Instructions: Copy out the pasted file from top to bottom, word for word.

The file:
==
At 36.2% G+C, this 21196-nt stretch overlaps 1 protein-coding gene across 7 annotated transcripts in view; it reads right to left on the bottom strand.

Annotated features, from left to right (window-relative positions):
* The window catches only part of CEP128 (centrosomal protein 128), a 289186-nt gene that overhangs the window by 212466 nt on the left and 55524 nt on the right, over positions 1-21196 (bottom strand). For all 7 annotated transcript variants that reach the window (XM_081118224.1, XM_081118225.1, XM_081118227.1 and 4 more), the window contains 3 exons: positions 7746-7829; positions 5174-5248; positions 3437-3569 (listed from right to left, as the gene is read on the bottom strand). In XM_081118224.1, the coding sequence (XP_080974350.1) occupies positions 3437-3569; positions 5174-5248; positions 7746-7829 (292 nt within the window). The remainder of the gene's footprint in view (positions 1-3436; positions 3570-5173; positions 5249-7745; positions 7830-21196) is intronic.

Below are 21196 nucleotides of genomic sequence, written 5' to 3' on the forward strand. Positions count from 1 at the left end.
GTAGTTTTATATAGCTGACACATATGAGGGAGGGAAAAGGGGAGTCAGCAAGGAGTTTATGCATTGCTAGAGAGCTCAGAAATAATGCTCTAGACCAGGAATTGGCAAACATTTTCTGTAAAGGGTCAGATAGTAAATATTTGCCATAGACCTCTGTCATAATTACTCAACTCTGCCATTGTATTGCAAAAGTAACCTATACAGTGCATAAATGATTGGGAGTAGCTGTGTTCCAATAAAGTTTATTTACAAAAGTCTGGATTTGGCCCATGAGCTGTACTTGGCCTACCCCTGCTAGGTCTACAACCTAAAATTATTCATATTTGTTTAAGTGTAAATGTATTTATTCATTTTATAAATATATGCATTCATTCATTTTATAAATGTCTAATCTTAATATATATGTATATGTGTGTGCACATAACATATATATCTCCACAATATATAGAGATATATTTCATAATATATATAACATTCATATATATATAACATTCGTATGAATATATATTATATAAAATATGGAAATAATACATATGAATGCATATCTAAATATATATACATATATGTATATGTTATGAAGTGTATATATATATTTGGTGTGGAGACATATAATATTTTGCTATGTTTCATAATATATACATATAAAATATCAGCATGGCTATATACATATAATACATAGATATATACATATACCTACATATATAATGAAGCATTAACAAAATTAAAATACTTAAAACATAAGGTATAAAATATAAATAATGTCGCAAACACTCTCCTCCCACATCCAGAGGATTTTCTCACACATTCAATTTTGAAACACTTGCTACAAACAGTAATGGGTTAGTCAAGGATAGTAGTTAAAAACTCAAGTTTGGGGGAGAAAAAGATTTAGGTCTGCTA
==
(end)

At 36.2% G+C, this 21196-nt stretch overlaps 1 protein-coding gene across 7 annotated transcripts in view; it reads right to left on the bottom strand.

Annotated features, from left to right (window-relative positions):
* The window catches only part of CEP128 (centrosomal protein 128), a 289186-nt gene that overhangs the window by 212466 nt on the left and 55524 nt on the right, over positions 1-21196 (bottom strand). For all 7 annotated transcript variants that reach the window (XM_081118224.1, XM_081118225.1, XM_081118227.1 and 4 more), the window contains 3 exons: positions 7746-7829; positions 5174-5248; positions 3437-3569 (listed from right to left, as the gene is read on the bottom strand). In XM_081118224.1, the coding sequence (XP_080974350.1) occupies positions 3437-3569; positions 5174-5248; positions 7746-7829 (292 nt within the window). The remainder of the gene's footprint in view (positions 1-3436; positions 3570-5173; positions 5249-7745; positions 7830-21196) is intronic.

Below are 21196 nucleotides of genomic sequence, written 5' to 3' on the forward strand. Positions count from 1 at the left end.
GTAGTTTTATATAGCTGACACATATGAGGGAGGGAAAAGGGGAGTCAGCAAGGAGTTTATGCATTGCTAGAGAGCTCAGAAATAATGCTCTAGACCAGGAATTGGCAAACATTTTCTGTAAAGGGTCAGATAGTAAATATTTGCCATAGACCTCTGTCATAATTACTCAACTCTGCCATTGTATTGCAAAAGTAACCTATACAGTGCATAAATGATTGGGAGTAGCTGTGTTCCAATAAAGTTTATTTACAAAAGTCTGGATTTGGCCCATGAGCTGTACTTGGCCTACCCCTGCTAGGTCTACAACCTAAAATTATTCATATTTGTTTAAGTGTAAATGTATTTATTCATTTTATAAATATATGCATTCATTCATTTTATAAATGTCTAATCTTAATATATATGTATATGTGTGTGCACATAACATATATATCTCCACAATATATAGAGATATATTTCATAATATATATAACATTCATATATATATAACATTCGTATGAATATATATTATATAAAATATGGAAATAATACATATGAATGCATATCTAAATATATATACATATATGTATATGTTATGAAGTGTATATATATATTTGGTGTGGAGACATATAATATTTTGCTATGTTTCATAATATATACATATAAAATATCAGCATGGCTATATACATATAATACATAGATATATACATATACCTACATATATAATGAAGCATTAACAAAATTAAAATACTTAAAACATAAGGTATAAAATATAAATAATGTCGCAAACACTCTCCTCCCACATCCAGAGGATTTTCTCACACATTCAATTTTGAAACACTTGCTACAAACAGTAATGGGTTAGTCAAGGATAGTAGTTAAAAACTCAAGTTTGGGGGAGAAAAAGATTTAGGTCTGCTA